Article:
signal in lower altitude even in the truncated range is required. The phase codes
which can satisfy this request have been developed in recent years and are called the
Spano codes; they are one kind of an extension of the complementary codes (Spano
and Ghebrebrhan 1996a,b). The Spano codes are taken into consideration for use by
troposphere and boundary layer radars which deal with low altitude observations as
well as observations at high altitudes.

8.3 Transmitters and Receivers

315

Fig. 8.29 A train of S continuous pulses Pk (k = 0 to S 1) of identical pulse width and amplitude
1 coded by code sequence Ck , respectively

Fig. 8.30 The in-phase and the quadrature components of the received, demodulated, and filtered
signals are sampled by R range gates G1 , G2 , , GR with a time period of [from Spano and
Ghebrebrhan 1996a]

Spano Codes
Let pulse-strings Pk of amplitude 1 be transmitted S times continuously as shown
in Fig. 8.29. Each pulse-string is composed of N subpulses (or slots) of the same
length. As shown in the same figure, the phase modulation of ckj (0 or 180) is
applied to each transmitted subpulse by the code series Ck . In the reception, I and
Q signals are sampled at the range gates G1 , G2 , , GR in the time period of ,
respectively. The N-bits phase modulated signal is obtained in each gate as shown in
Fig. 8.30, thus the backscattered signal for each gate is the composition of received
signals for N subpulses.

316

8 Overview of Radar

Table 8.6 Code sequence of


Spano codes (from Spano and
Ghebrebrhan 1996b)

Code length N
4

Code name
C1
C2

Code elements
+
+ + +

C1
C2
C3
C4

+ +
+ + + +
+ +
+ + + +

If sampled complex data series for kth transmitted pulse are {vk1 , vk2 , , vkN , ,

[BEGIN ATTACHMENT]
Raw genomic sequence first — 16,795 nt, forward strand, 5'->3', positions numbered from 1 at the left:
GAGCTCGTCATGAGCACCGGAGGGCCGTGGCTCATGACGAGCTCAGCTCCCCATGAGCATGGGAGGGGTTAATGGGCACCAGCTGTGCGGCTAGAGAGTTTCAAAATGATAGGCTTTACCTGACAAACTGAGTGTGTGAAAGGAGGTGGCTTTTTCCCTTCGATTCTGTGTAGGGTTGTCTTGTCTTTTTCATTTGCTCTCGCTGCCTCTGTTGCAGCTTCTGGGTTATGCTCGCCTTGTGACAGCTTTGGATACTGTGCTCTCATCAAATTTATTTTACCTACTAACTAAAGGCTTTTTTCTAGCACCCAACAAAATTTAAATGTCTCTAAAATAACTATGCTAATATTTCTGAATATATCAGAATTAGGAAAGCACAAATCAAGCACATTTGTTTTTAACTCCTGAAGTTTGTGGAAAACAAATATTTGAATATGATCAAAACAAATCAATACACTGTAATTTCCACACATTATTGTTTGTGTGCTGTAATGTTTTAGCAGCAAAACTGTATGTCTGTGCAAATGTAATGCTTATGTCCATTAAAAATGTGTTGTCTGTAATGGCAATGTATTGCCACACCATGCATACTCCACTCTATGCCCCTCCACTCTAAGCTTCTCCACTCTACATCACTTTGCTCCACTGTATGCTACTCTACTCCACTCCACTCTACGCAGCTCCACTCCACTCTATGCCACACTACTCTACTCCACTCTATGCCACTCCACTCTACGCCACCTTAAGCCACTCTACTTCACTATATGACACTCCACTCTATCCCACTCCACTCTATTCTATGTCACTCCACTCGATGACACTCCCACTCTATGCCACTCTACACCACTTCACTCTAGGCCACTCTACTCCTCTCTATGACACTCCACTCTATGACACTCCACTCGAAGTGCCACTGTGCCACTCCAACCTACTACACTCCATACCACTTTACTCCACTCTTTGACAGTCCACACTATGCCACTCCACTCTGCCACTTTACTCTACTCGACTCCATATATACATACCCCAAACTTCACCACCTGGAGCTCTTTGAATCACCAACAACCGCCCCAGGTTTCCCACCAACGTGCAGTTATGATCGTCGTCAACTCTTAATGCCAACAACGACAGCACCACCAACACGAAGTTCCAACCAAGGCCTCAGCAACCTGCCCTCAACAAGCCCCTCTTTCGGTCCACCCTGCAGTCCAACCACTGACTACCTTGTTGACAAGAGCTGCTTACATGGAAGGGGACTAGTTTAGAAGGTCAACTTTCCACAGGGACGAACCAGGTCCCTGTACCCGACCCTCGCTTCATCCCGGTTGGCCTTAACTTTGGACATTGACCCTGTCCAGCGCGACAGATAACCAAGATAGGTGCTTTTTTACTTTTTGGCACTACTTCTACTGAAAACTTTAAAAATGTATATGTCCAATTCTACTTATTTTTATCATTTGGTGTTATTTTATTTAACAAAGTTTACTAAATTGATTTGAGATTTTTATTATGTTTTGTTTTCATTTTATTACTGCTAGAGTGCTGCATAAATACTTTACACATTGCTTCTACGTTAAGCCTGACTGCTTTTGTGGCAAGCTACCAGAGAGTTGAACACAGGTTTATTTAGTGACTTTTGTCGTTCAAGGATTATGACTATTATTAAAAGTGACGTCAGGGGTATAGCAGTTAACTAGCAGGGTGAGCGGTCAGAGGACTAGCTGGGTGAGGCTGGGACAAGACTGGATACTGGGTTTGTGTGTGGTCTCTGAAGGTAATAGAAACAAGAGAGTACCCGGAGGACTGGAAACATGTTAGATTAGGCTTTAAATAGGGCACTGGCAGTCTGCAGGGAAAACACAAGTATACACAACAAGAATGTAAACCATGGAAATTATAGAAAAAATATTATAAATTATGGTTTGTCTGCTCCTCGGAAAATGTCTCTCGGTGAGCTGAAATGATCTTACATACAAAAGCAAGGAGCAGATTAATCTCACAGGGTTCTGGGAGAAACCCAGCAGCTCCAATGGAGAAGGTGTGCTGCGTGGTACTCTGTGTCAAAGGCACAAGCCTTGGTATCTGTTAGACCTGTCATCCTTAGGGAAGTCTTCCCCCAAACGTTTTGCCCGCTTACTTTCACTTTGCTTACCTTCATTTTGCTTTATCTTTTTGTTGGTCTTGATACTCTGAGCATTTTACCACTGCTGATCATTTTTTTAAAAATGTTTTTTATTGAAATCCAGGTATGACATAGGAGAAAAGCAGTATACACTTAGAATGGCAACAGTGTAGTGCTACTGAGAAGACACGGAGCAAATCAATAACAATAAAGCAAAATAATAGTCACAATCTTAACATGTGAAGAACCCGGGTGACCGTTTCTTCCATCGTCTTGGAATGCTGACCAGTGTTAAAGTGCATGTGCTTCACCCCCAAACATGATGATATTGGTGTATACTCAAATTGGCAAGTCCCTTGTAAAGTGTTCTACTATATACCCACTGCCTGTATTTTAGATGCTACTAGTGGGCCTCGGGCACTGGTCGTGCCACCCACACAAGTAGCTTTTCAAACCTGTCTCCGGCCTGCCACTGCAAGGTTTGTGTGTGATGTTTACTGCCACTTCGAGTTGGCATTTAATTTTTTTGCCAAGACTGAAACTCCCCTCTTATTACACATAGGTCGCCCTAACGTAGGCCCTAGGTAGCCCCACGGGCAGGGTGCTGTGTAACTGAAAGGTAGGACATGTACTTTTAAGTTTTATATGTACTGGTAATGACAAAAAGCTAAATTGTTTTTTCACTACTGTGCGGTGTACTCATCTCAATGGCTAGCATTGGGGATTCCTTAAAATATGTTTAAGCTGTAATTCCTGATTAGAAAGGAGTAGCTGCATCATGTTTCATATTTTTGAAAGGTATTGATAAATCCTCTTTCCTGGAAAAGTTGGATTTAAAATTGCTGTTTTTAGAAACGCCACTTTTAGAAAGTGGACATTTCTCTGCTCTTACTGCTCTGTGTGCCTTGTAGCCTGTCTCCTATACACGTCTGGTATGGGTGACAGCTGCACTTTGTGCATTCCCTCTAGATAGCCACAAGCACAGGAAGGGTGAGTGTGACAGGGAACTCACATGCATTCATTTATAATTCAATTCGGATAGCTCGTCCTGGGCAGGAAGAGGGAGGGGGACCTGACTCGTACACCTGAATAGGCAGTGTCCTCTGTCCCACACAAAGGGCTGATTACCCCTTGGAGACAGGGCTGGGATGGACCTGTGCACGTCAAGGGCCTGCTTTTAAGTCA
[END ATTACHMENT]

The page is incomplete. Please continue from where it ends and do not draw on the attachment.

}, and the decoded complex data series are {wk1 , wk2 , , wkN , , wkR }, then wkj
is given by

ckm+N j vkm 1 j N 1

m=1
wkj =
(8.47)
N

k
k

cm vmN+ j N j R,
vkR

m=1

where {wk1 , wk2 , , wkN1 } are signals in the truncated range.


The final decoded signal w j in range gate G j can be obtained by the summation
of wkj . In the truncated range, as the received signals from subpulses which are
necessary for the decoding are partially missing, thus complete decoding (correlation processing) is not possible. In general, matrix operation is required to perform
full decoding for the phase modulated signal by complementary code modulation.
On the other hand, when using the Spano codes, the matrix is diagonalized and
particular decoding processes for the truncated range is not necessary (Spano and
Ghebrebrhan 1996a). Thus, decoding becomes possible regardless of the truncated
range and the untruncated range and observed data can be obtained.
Let the phase modulation of 0 and 180 be simply expressed by + and ,
respectively. It is known that if the signals are phase modulated with the Spano
codes as shown in Table 8.6, and transmitted as the sequence shown below, good
decoding performance can be achieved (Spano and Ghebrebrhan 1996b).


case of 4 bit C1 , C2 , C2 , C1 , C2 , C1 , C1 , C2

(8.48)

case of 8 bit C1 , C2 , C2 , C1 , C2 , C1 , C1 , C2 ,
C3 , C4 , C4 , C3 , C4 , C3 , C3 , C4 ,


(8.49)

where C and C show the reverse bit sequence and sign reversal of C, respectively.

8.3 Transmitters and Receivers

317

Fig. 8.31 Basic configuration of rf signal reception and processing

8.3.5 Receiver
The fundamental function of a radar receiver is receiving echoes from scatterers,
amplifying them, and applying appropriate filter to detect the desired signals.
The scope of receiver has been changed according to the progress of technology.
In the past, the receiver amplified the rf signal, translated the signal spectrum to an
intermediated carrier frequency (IF), and finally obtain video signal by detection.
On the other hand in recent years, the IF signal is usually converted to digital
numbers by an analog to digital (A/D) converters and the mixing to baseband is
done digitally. In this section, we define the scope of receiver between the stage of
rf signal reception and phase detection as shown in Fig. 8.31. The following signal
processing including A/D conversion is described in Sect. 8.4.

Radio Frequency Amplifier


It was mentioned in Sect. 5.1 that the suppression of background noise which is
generated inside receiver is important for the receiver at GHz bands.20 If the received
signal from scatterers is weak, it is buried in noise and cannot be detected. Hence, it